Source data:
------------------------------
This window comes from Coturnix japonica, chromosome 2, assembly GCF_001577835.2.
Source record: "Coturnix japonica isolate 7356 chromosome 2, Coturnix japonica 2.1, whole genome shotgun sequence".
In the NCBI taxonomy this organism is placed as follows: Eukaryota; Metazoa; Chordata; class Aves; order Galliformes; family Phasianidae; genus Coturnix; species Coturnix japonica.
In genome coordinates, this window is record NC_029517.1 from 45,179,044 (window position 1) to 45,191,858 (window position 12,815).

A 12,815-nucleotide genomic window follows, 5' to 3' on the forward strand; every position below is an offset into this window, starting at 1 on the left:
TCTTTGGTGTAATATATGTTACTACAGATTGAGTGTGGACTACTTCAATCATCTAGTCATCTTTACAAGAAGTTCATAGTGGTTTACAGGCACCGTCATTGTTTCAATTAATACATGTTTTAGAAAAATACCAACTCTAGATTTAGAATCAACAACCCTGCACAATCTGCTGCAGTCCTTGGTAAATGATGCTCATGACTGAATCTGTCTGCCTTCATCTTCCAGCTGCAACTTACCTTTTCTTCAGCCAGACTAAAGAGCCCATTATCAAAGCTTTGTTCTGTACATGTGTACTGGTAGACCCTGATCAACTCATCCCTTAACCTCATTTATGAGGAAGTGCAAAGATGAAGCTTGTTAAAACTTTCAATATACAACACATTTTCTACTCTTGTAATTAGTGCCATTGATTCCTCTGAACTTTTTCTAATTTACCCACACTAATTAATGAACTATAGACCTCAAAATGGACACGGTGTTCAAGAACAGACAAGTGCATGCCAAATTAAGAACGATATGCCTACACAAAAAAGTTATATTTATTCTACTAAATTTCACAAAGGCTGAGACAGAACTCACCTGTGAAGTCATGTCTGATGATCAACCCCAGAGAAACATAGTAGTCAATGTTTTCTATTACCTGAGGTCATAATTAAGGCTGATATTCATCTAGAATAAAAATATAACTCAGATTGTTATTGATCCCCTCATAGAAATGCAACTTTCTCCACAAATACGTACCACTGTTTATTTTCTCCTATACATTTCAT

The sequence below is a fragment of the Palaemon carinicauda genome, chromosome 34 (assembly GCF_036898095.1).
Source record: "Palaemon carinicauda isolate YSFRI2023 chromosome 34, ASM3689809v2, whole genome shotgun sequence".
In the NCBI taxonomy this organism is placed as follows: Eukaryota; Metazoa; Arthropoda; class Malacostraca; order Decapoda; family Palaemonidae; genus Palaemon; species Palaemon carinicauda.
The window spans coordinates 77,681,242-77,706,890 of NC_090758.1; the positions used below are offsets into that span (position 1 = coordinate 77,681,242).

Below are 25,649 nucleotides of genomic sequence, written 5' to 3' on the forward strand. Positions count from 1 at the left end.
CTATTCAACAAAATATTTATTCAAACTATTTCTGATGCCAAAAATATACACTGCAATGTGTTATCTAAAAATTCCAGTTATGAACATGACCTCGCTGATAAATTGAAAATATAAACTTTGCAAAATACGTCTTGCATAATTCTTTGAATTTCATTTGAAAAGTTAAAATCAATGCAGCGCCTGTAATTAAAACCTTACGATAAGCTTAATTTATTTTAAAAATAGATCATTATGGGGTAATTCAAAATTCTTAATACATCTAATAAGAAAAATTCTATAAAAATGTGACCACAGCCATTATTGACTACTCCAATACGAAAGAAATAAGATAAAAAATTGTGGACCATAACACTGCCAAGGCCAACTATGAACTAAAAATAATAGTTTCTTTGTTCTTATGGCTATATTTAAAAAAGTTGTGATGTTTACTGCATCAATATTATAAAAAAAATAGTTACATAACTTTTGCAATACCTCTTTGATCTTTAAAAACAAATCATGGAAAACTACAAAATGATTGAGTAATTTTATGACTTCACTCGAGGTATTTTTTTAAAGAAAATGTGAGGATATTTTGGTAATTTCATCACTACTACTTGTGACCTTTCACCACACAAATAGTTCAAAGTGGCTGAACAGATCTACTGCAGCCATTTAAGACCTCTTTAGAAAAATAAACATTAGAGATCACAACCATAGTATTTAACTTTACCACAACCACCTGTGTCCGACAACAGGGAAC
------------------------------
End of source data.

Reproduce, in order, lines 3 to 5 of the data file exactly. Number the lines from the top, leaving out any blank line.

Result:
In the NCBI taxonomy this organism is placed as follows: Eukaryota; Metazoa; Chordata; class Aves; order Galliformes; family Phasianidae; genus Coturnix; species Coturnix japonica.
In genome coordinates, this window is record NC_029517.1 from 45,179,044 (window position 1) to 45,191,858 (window position 12,815).

A 12,815-nucleotide genomic window follows, 5' to 3' on the forward strand; every position below is an offset into this window, starting at 1 on the left: